Heath Aston, Sydney Morning Herald, August 5, 2014
The Abbott government has backed down on controversial plans to water down the Racial Discrimination Act.
Prime Minister Tony Abbott said it was a ‘‘leadership call’’ to bin the proposed changes to Section 18C of the act, which had been roundly criticised by ethnic community leaders and was unpopular with the wider public.
“Leadership is about preserving national unity on the essentials and that is why I have taken this position,” Mr Abbott said.
Mr Abbott said it was a “complication” in the current environment and “we’re just not going to proceed with it”.
‘‘I’m a passionate supporter of free speech and if we were starting from scratch with section 18C we wouldn’t have words such as offend and insult in the legislation. But we aren’t starting from scratch. We are dealing with the situation we find ourselves in and I want the communities of the country to be our friend not our critic,” he said.
“I want to work with the communities of our country as team Australia here.”
The announcement was made under the cover of Mr Abbott’s Tuesday press conference on terror laws with Attorney-General George Brandis.
Senator Brandis had led the government’s bid to wind back 18C, famously proclaiming that people had the ‘‘right to be a bigot’’.
Before last year’s election, the Coalition had promised to repeal section 18C, which became known as the “Bolt laws” after News Corp columnist Andrew Bolt was prosecuted under the existing legislation for two comment piece on white-skinned Aboriginals.
Section 18C of the Racial Discrimination Act makes it unlawful to: “offend, insult, humiliate or intimidate another person or a group of people” because of their race or ethnicity”.
The Attorney-General’s draft bill proposed a new section that would make it: “unlawful for a person to do an act . . . that is reasonably likely to vilify another person or a group of persons or intimidate another person or group of persons”.
The proposed law would have removed protections against offending, insulting or humiliating someone.
But the public storm led to months of delays and reports of angst at cabinet level over the changes.
Last week, Fairfax Media revealed the Coalition’s plan to water down race hate laws had been rejected by a large majority of respondents to a government review.
More than 76 per cent of 4100 submissions opposed the proposal. Just 20.5 per cent of submissions were in favour of the changes, according to documents obtained under freedom of information laws by Simon Rice of the Australian National University. Three per cent called for a complete repeal of all racial discrimination protections.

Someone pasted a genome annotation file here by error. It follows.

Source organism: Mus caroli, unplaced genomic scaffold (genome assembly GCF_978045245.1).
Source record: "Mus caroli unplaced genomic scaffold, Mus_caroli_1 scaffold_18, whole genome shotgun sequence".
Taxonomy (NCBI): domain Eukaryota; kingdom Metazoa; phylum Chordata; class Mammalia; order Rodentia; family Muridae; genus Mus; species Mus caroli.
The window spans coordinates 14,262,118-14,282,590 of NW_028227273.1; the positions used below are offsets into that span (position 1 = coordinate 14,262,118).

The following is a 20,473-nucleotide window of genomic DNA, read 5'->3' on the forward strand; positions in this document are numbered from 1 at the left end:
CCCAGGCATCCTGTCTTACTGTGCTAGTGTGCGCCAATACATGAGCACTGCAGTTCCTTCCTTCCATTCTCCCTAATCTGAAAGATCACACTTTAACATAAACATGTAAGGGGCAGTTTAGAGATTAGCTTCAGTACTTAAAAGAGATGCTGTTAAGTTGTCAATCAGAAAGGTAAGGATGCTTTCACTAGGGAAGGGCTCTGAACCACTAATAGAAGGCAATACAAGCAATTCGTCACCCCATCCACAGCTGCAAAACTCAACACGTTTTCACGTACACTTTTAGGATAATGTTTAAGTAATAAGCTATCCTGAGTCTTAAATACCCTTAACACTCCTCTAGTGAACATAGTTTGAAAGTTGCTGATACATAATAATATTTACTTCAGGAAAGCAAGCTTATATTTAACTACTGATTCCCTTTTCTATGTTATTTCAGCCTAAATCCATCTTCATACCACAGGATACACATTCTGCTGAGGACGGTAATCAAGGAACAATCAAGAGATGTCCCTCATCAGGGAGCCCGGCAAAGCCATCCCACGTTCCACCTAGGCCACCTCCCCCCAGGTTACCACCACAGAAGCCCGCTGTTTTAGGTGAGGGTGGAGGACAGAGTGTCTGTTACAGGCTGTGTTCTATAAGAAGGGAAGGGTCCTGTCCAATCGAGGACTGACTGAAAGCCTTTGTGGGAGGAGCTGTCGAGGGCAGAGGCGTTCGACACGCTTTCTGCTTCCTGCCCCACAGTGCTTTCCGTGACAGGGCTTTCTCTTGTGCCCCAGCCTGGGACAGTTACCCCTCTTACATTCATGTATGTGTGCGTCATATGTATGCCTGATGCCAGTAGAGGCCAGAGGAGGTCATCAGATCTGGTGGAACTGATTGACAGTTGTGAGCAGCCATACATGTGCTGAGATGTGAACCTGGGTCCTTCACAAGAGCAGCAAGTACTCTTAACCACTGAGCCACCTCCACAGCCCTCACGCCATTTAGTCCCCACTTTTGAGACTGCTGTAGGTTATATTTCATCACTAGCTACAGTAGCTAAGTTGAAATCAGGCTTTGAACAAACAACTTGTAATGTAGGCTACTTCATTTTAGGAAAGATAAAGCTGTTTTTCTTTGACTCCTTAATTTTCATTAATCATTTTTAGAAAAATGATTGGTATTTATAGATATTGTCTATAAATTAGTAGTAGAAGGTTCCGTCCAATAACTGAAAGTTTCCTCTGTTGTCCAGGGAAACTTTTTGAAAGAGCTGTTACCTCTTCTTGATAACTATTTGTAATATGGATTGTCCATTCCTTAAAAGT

Human Rights Commissioner Tim Wilson tweeted after the announcement: ‘‘Disturbed to hear the government has backed down on 18C and will keep offensive speech illegal. Very disturbed.’’ Mr Wilson, an Abbott appointee and former analyst with the Institute of Public Affairs has been vocal in his support for changes to the racial discrimination laws, saying they prevent equality.
Mr Wilson told Fairfax Media the move to back down on reforming section 18C is “very disappointing.”
“A law that was controversial when it was introduced, controversial in its operation, a controversial act today,” he said.
“The racial discrimination act significantly restricts free speech in a way that all other anti-discrimination laws do not and the government seems to foolishly think that backing down will assist them or be in the best interest of the Australian population.”
Mr Wilson said there should not be a situation where select legal privileges are enjoyed by some and not by other people.
“The Prime Minister said that he wants to unite team Australia. I agree, which is why we should have laws that apply for everybody consistently,” he said.
“There is nothing more dangerous to a multicultural Australia today than the idea that some people have legal privileges on the basis of their race which do not exist for other people.”
Fellow commissioner Tim Soutphommasane also responded soon after the announcement, but supported the decision, saying the federal government had “listened to the community’s concerns”.
The changes to 18C had been publicly opposed by Labor and some government backbenchers including Craig Laundy and Alex Hawke.
Opposition Leader Bill Shorten said it was an “embarrassing backdown” by the government. He said Senator Brandis had been “rolled” and “humiliated”.
Referencing Senator Brandis’ comments earlier this year that Australians had the right to be bigots, Mr Shorten said “there is no right to be a bigot in this country”.
He also called on the government to back down on other plans, including “cuts to pensions, to schools, to hospitals”.